Photos by Eric Moreno, Stadium Journey
Stadium Info FANFARE Score: 3.00
Freeman Coliseum 3201 E Houston St San Antonio, TX 78219
Year Opened: 1949
San Antonio Gunslingers – Freeman Coliseum
In sports, in pop culture, and in life in general, few things capture the imagination quite like the concept of nostalgia. In sports, you have throwback uniforms, old-timers’ games, and jersey retirement ceremonies to stoke the nostalgic flames of fans. This is one of the chief draws of the National Arena League’s (NAL) San Antonio Gunslingers.
Now in their inaugural season in the NAL, the Gunslingers harken back to the days when the first incarnation of the USFL called the Alamo City home. Those Gunslingers played for two seasons in the springs of 1984 and 1985 at historic Alamo Stadium. While beloved (they featured future college football Head Coach and current television analyst, Rick Neuheisel, as their starting quarterback and star player), the team was also were steeped in controversy. The 2022 version has visions of lasting longer with less of that controversy and more success.
Adding another dash of nostalgia is their home stadium, the legendary Joe and Harry Freeman Coliseum. Once upon a time, Freeman Coliseum was the largest indoor arena in San Antonio, and was the site of some of the biggest entertainment acts to visit the city, as well as home to two of the city’s now defunct minor league hockey franchises, the San Antonio Iguanas of the Central Hockey League and the San Antonio Dragons of the International Hockey League – these days the venue is mainly used for concerts and the annual San Antonio Stock Show & Rodeo.
With hopes riding as high as a gunfighter in the saddle, read on to see if the latest arena team to hit the Alamo City has enough beyond their trade in nostalgia to make it worth your while.
Food & Beverage 3
When it comes to the food and drink scene at the old Coliseum, the best word to describe it is going to be “adequate”. There are several what I would call “traditional” stands along the main concourse area, as well as several beer stands.
The main food stands have all your old favorites: hot dogs ($5), hamburgers ($7), Frito pie ($8), soft pretzels ($5), nachos ($7), and popcorn ($6). They also offer fountain sodas ($5 for regular and $6 for large), as well as domestic and premium canned beers ($9 and $10 each).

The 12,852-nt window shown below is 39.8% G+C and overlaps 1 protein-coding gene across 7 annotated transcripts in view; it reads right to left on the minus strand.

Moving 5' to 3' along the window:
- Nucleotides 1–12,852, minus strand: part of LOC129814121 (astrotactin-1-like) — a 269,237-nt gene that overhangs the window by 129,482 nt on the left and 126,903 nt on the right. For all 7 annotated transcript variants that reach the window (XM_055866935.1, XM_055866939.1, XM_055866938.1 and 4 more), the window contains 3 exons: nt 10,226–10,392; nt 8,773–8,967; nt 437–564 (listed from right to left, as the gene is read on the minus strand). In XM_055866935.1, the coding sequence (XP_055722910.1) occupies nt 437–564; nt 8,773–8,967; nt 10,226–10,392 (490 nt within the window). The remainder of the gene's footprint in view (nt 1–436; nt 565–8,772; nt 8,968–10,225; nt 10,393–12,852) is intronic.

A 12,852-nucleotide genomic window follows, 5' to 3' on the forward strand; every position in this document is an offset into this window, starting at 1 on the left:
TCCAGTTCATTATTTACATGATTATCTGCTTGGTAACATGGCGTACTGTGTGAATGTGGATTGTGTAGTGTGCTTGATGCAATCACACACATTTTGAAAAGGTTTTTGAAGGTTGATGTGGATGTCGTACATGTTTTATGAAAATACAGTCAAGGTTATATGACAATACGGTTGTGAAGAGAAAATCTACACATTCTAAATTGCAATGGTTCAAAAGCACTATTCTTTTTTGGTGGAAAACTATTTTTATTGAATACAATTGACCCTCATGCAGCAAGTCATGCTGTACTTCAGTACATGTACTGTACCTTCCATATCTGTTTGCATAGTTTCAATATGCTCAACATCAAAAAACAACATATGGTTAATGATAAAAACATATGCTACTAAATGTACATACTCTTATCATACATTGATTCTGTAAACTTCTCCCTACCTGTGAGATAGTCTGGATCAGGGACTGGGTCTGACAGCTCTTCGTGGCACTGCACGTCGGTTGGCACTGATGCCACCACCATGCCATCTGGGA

Nothing flashy, nothing fancy, but it will get the job done and won’t put too much of a strain on your wallet, which is always a plus.
It’s fair to call the venue middle-aged at this point, and I’ve been coming to events at Freeman Coliseum since I was a young child. Aside from some cosmetic upgrades, to me it looks fairly unchanged. This is both a positive and a negative. For me, and I would imagine with a number of other long-time residents of the area as well, there is a certain appeal to taking in events at the coliseum. Again, there is a nostalgia factor to the venue.
However, I’m not sure nostalgia has the same sort of draw to everyone else. The renovations done a few years ago added some nice cosmetic upgrades, including some murals and photos highlighting some of the history of the building. For first-time, new visitors, though, the draw might soon wear off once you get past the shiny concourse and into the playing area. Especially once you get into your seats; some folks might find them to be a little cramped.
Arena football is always a weird sport that’s shoehorned into whatever venue can hold it. In my opinion, the smaller the venue, the better for this sport. Freeman Coliseum looks cavernous during Gunslingers games and that isn’t helped by the acoustics. The team does its best by trying to offset it with their emcees and public address announcers, but that just makes the loudness that much more noticeable. Five hundred people yelling in a big cave is still 500 people yelling in big cave.